Take 53: Grey Gardens

In July, 2015, the BBC released a list of the 100 Greatest American Films, curated by polling critics all over the world. I’m watching them and writing about them as a form of self taught film school. This week, because I’m dreaming of the Hamptons, Take 53: Grey Gardens

It might be cliche to say that you don’t watch Grey Gardens, you experience it, but I’m going to roll with that description because the documentary is ripe with visceral intimacy — evoking the same feeling of sickness that accompanies laughter in the presence of something unsettling. Edith and Edith Beale are aunt and cousin to Jackie (Kennedy) O., and their stark, remote, mansion in the Hamptons is littered with vestiges of a squandered aristocracy.

To say their home is in disrepair would not adequately communicate the grotesque conditions of the property. A squad of not-quite-feral skinny cats share inlets and outlets in the roof with plump raccoons. Newspapers are used to protect anyone who wants to sit down from the cat excrement and vomit spackling every surface. A large, fine, portrait of the elder Beale leans against a wall in her bedroom, harkening to a time of distant opulence. When Edie Sr. notices one of the cats peeing behind the painting she comments on the scene with only resigned resolve and not the abject horror one might expect.

Therein lies what separates Grey Gardens from the slob hoarder porn trend TLC has managed to wring dry — the fascination with the Beales derives not from their ramshackled surroundings, but from their imperviousness to their conditions and the contrast between who the Beales are, who they were, and what they envision themselves to be.

If you’ve ever had a conversation with me, you probably know I could teach a master’s class about how Arrested Development is the greatest television show of all time, bar none, dramas included. For the uninitiated, I’ll summarize the premise of the show by saying it is the story of a wealthy family who lost everything, and one son, who had no choice but to keep them all together. From young Edie’s perspective, that description might be an appropriate summation of her life as well. While the Beales’s past lives are most often alluded to in vague competing narratives from mother and daughter, young Edie purports that she returned home from New York City to care for her aging mother after her father left Edie Sr. for another woman.

In reality, Edie Jr.’s origin story aligns more closely to Baby Buster Bluth than his older brother. Buster and Edie Jr. are parallel portraits of two people who cling to their cloying mothers, experience crippling infantile anxieties indicative of a life lived under the shelter of privilege, followed by the harsh shock and loneliness of having that gilded reality stripped away. (The wonderful documentary Queen of Versailles is another contemporary retelling of the same story: a wealthy family copes with the loss of riches that shaped their identity, and the terror that hovers on the periphery of that experience.)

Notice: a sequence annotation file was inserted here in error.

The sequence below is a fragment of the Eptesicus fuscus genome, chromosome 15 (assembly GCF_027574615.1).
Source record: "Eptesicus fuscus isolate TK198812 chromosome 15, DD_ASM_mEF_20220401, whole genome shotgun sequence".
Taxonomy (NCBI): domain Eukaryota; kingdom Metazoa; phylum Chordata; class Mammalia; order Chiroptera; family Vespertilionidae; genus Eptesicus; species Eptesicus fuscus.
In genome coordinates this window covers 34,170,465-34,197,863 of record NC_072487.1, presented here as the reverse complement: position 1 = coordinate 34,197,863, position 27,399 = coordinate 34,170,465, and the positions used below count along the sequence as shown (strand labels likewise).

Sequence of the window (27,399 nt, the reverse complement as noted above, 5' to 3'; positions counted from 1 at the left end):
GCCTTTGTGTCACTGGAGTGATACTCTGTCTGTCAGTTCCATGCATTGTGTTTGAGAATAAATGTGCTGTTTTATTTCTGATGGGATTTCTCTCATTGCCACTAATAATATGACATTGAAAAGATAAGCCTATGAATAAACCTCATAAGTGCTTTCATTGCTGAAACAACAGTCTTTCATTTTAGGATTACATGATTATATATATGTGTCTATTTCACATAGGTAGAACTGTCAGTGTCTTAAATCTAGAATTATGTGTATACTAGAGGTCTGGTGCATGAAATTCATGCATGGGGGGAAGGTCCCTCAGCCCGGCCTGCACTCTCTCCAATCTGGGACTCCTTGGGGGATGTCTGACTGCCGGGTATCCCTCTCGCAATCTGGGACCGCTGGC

Young Edie claims she was never afraid in the city, but that the country with its deep dark forest terrifies her. She eyes the two men whom she interacts with regularly, the gardener Brooks and the handyman Jerry, with contemptuous suspicion, and when she finds an unexpected book out of place it launches a barrage of paranoid fantasies about how it landed there. We’re never told why outright, and there are hints of a trauma that occurred in the city, but Edie Jr.’s hair has stopped growing, and she is always seen sporting her signature, makeshift, head coverings.

Yet, in spite of all the loss and grim reality of their perpetually downwardly mobile lives, the Beales sing and dance and bicker and eat ice cream in bed. They don’t seem unhappy. Their ability to fiddle while Rome burns is endearing and fascinating. At times while I watched them I flashed back to my own years sharing a roof with my mom, and I found their antics relatable, almost comforting. At other times I felt guilty - like I was participating in a middle school gang of bystanders while a cunning bully pretends to be nice to the free spirited outsider kid for our amusement.

There is a voyeuristic quality to all documentaries that is inherent to the medium, but the expanse between the Beales’s perception of themselves and their image in the eyes of the viewer sometimes seeps into a feeling closer to predatory surveillance. The smart decision by directors Albert and David Maysles to not edit their presence out of every scene counters some of the undertones of exploitation. The Beales clearly trust the documentarians, and welcome them into their lives with a flourish. They perform for the camera, little Edie calls her outfits costumes, and they speak to the Maysles as allies who may beincapable of restoring them to their past grandeur, but at a minimum provide new faces willing to listen to old stories.

Mastering the balance between showmanship and exposure encapsulates the brilliance of Grey Gardens, because like it or not, we are all the Beales. We are all influenced by a prehistory we could never control. We are also looking to define ourselves within the framework of an evolving world that is foreign to the predecessors who sowed the seeds of our ideologies. We are all striving to present ourselves as one thing (hello, Instagram), and in doing so revealing the insecurities we hoped to camouflage. We all crave protection and independence, but find it difficult for those states of being to coalesce, as the Beales articulated in an exchange near the beginning of the film:

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